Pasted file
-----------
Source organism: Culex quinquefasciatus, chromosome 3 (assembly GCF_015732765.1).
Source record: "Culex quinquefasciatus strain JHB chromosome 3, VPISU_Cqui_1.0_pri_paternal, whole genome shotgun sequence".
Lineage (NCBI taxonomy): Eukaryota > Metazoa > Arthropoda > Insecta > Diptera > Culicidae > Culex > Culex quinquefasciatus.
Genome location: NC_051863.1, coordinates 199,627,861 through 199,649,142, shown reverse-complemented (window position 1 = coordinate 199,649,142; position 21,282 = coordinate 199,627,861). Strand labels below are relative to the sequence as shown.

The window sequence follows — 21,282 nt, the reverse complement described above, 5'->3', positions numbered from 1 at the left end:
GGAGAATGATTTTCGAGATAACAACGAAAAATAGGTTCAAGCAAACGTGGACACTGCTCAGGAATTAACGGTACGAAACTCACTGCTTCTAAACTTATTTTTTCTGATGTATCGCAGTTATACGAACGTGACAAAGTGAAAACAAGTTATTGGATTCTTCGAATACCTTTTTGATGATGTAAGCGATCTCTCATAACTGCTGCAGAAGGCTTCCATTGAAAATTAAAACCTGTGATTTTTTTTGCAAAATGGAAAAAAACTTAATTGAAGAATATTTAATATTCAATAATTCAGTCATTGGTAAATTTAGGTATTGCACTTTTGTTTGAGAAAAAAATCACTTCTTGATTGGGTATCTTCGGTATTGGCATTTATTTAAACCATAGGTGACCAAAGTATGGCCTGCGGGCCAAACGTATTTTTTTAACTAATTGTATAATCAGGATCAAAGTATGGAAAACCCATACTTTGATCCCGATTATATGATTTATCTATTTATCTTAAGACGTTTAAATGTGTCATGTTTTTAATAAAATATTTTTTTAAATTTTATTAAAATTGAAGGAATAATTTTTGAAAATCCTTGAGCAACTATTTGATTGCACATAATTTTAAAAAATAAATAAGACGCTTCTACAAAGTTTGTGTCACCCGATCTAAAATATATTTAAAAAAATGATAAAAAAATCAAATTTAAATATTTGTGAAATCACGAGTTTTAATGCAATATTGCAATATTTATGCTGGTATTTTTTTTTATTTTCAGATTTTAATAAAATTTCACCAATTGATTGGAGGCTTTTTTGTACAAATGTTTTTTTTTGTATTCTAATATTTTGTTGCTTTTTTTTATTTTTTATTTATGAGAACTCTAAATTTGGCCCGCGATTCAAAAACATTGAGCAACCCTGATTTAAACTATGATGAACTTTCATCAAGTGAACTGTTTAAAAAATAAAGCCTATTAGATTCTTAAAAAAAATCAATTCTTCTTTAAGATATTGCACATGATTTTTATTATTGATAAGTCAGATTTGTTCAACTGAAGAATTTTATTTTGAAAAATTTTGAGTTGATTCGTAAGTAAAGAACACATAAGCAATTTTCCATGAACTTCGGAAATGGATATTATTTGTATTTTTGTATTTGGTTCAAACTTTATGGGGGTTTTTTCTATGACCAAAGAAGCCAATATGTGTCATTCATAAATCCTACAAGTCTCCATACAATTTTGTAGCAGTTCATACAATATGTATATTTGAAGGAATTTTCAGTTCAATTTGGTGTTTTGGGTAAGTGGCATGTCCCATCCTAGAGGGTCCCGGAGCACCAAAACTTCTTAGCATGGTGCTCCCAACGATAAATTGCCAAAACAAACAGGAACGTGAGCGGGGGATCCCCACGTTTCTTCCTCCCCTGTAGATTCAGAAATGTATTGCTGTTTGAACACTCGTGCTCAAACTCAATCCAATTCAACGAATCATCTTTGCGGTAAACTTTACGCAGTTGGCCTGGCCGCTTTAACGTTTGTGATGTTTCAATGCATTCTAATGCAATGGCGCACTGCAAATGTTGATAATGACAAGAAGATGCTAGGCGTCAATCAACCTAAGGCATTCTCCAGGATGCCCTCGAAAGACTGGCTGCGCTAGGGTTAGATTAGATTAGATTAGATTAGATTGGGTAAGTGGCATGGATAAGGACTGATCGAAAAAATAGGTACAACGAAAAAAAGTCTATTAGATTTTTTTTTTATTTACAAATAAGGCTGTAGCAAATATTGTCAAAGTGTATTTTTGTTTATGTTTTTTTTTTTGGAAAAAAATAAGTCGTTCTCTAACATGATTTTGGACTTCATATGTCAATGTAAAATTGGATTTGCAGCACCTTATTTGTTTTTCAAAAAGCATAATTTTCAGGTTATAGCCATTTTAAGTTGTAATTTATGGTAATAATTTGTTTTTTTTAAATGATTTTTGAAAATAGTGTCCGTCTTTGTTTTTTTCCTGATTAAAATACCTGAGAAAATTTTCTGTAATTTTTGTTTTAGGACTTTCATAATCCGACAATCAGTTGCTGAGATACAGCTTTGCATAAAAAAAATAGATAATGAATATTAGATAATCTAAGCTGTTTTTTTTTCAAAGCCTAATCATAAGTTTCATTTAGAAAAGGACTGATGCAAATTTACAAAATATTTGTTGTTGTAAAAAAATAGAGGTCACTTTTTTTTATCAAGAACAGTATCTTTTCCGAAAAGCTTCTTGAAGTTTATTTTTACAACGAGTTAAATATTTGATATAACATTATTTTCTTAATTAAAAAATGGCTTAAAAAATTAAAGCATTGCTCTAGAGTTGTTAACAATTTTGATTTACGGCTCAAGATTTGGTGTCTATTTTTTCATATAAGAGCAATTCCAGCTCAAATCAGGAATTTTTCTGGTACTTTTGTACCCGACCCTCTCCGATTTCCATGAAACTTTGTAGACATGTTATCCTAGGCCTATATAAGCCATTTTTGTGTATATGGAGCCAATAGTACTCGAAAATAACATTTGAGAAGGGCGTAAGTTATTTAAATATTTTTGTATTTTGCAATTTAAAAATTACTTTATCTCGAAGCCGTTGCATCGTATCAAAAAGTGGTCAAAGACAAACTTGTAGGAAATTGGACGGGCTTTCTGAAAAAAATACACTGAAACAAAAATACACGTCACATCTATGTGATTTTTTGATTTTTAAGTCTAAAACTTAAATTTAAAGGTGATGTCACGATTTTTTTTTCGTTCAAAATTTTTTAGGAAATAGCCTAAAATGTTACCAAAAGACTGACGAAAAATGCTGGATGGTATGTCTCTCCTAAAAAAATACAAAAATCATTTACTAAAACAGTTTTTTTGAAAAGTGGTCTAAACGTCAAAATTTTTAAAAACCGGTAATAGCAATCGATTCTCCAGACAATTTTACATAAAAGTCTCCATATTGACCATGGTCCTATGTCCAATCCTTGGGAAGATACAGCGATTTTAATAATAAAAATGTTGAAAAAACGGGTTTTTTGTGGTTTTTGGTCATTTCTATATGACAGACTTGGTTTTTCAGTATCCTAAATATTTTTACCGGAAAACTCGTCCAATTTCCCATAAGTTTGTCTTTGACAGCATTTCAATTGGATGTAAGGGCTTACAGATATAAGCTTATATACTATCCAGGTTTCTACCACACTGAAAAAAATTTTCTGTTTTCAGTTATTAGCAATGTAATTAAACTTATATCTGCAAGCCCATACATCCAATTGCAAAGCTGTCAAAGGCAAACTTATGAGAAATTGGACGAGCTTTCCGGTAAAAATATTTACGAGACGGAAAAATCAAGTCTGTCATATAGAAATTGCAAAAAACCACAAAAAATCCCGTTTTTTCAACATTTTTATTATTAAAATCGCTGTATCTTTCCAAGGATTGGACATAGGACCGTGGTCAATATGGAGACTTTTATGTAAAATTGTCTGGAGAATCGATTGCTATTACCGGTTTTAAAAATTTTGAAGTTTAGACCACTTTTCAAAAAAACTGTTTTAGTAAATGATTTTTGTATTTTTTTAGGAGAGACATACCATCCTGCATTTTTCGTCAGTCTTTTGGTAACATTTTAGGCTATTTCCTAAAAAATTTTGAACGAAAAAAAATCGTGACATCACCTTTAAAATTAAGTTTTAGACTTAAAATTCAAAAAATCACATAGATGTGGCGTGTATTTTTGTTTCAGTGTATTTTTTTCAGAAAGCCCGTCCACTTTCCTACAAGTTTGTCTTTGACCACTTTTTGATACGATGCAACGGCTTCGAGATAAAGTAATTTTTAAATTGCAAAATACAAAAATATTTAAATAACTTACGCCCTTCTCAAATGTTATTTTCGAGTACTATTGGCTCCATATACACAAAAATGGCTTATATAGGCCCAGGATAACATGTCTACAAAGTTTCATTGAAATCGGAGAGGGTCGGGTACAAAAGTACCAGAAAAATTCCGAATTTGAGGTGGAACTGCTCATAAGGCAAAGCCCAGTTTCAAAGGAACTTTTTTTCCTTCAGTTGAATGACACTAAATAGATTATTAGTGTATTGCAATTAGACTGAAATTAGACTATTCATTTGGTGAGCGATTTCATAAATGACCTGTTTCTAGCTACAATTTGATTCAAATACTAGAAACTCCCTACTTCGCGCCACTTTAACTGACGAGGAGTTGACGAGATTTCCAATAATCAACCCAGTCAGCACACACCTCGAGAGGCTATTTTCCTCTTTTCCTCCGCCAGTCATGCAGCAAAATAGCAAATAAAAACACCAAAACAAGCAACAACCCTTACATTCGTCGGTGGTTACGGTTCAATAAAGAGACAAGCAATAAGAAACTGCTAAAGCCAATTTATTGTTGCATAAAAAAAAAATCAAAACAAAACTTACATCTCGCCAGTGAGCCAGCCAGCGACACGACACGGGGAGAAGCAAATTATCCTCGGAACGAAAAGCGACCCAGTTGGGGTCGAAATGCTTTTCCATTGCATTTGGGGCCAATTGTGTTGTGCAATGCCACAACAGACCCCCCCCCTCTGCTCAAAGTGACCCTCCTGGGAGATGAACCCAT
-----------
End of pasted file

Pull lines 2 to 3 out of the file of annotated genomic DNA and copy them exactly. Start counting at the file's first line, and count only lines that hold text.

Source record: "Culex quinquefasciatus strain JHB chromosome 3, VPISU_Cqui_1.0_pri_paternal, whole genome shotgun sequence".
Lineage (NCBI taxonomy): Eukaryota > Metazoa > Arthropoda > Insecta > Diptera > Culicidae > Culex > Culex quinquefasciatus.